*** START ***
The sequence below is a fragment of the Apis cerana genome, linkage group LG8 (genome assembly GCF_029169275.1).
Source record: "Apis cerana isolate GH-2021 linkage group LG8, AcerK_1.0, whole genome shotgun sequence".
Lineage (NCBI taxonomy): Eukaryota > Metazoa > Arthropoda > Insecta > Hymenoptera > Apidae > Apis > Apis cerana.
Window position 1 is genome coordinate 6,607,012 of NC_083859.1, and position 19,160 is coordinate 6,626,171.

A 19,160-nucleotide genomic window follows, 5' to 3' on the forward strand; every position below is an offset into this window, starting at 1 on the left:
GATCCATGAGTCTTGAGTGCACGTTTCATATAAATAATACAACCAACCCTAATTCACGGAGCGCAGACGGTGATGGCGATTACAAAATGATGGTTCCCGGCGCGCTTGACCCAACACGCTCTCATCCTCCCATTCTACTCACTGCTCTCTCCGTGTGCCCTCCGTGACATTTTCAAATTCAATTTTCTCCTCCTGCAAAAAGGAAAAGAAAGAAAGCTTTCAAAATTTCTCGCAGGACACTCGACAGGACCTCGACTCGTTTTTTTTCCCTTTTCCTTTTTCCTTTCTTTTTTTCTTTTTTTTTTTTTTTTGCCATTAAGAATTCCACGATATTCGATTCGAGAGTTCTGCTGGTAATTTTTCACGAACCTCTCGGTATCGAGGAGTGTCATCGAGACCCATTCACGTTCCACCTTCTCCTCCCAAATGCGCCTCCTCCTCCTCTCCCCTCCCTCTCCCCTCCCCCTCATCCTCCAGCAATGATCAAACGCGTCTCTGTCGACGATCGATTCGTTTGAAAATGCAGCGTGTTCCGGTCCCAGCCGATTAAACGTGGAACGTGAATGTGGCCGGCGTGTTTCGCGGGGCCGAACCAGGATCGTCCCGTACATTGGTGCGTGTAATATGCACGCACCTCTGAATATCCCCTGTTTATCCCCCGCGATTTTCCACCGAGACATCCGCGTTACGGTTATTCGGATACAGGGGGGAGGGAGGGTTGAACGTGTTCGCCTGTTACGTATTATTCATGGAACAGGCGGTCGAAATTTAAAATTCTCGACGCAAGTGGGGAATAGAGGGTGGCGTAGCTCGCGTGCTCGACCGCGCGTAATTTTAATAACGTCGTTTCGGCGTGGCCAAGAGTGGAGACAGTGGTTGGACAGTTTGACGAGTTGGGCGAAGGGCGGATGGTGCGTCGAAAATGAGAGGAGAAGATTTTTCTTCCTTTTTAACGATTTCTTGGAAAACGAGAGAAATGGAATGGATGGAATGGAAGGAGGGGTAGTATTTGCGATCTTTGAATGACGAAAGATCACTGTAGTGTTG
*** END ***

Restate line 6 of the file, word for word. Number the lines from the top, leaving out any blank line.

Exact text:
GATCCATGAGTCTTGAGTGCACGTTTCATATAAATAATACAACCAACCCTAATTCACGGAGCGCAGACGGTGATGGCGATTACAAAATGATGGTTCCCGGCGCGCTTGACCCAACACGCTCTCATCCTCCCATTCTACTCACTGCTCTCTCCGTGTGCCCTCCGTGACATTTTCAAATTCAATTTTCTCCTCCTGCAAAAAGGAAAAGAAAGAAAGCTTTCAAAATTTCTCGCAGGACACTCGACAGGACCTCGACTCGTTTTTTTTCCCTTTTCCTTTTTCCTTTCTTTTTTTCTTTTTTTTTTTTTTTTGCCATTAAGAATTCCACGATATTCGATTCGAGAGTTCTGCTGGTAATTTTTCACGAACCTCTCGGTATCGAGGAGTGTCATCGAGACCCATTCACGTTCCACCTTCTCCTCCCAAATGCGCCTCCTCCTCCTCTCCCCTCCCTCTCCCCTCCCCCTCATCCTCCAGCAATGATCAAACGCGTCTCTGTCGACGATCGATTCGTTTGAAAATGCAGCGTGTTCCGGTCCCAGCCGATTAAACGTGGAACGTGAATGTGGCCGGCGTGTTTCGCGGGGCCGAACCAGGATCGTCCCGTACATTGGTGCGTGTAATATGCACGCACCTCTGAATATCCCCTGTTTATCCCCCGCGATTTTCCACCGAGACATCCGCGTTACGGTTATTCGGATACAGGGGGGAGGGAGGGTTGAACGTGTTCGCCTGTTACGTATTATTCATGGAACAGGCGGTCGAAATTTAAAATTCTCGACGCAAGTGGGGAATAGAGGGTGGCGTAGCTCGCGTGCTCGACCGCGCGTAATTTTAATAACGTCGTTTCGGCGTGGCCAAGAGTGGAGACAGTGGTTGGACAGTTTGACGAGTTGGGCGAAGGGCGGATGGTGCGTCGAAAATGAGAGGAGAAGATTTTTCTTCCTTTTTAACGATTTCTTGGAAAACGAGAGAAATGGAATGGATGGAATGGAAGGAGGGGTAGTATTTGCGATCTTTGAATGACGAAAGATCACTGTAGTGTTG